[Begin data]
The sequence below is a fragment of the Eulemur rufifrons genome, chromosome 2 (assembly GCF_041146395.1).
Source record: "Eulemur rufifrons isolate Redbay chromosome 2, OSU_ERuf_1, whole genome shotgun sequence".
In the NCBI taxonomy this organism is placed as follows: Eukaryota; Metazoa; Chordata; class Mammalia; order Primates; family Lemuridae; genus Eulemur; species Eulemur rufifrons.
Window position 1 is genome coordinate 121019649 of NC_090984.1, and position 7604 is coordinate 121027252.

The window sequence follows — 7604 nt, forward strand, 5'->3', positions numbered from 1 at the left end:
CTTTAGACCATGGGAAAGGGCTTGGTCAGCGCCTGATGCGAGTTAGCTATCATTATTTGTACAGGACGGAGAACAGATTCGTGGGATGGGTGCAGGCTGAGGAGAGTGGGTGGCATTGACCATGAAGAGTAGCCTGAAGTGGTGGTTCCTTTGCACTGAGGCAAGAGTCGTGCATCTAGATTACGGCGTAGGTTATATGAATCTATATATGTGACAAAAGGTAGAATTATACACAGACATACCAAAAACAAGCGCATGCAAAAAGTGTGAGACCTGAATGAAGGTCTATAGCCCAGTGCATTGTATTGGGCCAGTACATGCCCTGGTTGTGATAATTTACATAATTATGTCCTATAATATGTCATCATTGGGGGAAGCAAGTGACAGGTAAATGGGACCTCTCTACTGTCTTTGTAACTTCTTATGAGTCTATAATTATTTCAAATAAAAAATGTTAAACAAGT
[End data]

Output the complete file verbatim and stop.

The sequence below is a fragment of the Eulemur rufifrons genome, chromosome 2 (assembly GCF_041146395.1).
Source record: "Eulemur rufifrons isolate Redbay chromosome 2, OSU_ERuf_1, whole genome shotgun sequence".
In the NCBI taxonomy this organism is placed as follows: Eukaryota; Metazoa; Chordata; class Mammalia; order Primates; family Lemuridae; genus Eulemur; species Eulemur rufifrons.
Window position 1 is genome coordinate 121019649 of NC_090984.1, and position 7604 is coordinate 121027252.

The window sequence follows — 7604 nt, forward strand, 5'->3', positions numbered from 1 at the left end:
CTTTAGACCATGGGAAAGGGCTTGGTCAGCGCCTGATGCGAGTTAGCTATCATTATTTGTACAGGACGGAGAACAGATTCGTGGGATGGGTGCAGGCTGAGGAGAGTGGGTGGCATTGACCATGAAGAGTAGCCTGAAGTGGTGGTTCCTTTGCACTGAGGCAAGAGTCGTGCATCTAGATTACGGCGTAGGTTATATGAATCTATATATGTGACAAAAGGTAGAATTATACACAGACATACCAAAAACAAGCGCATGCAAAAAGTGTGAGACCTGAATGAAGGTCTATAGCCCAGTGCATTGTATTGGGCCAGTACATGCCCTGGTTGTGATAATTTACATAATTATGTCCTATAATATGTCATCATTGGGGGAAGCAAGTGACAGGTAAATGGGACCTCTCTACTGTCTTTGTAACTTCTTATGAGTCTATAATTATTTCAAATAAAAAATGTTAAACAAGT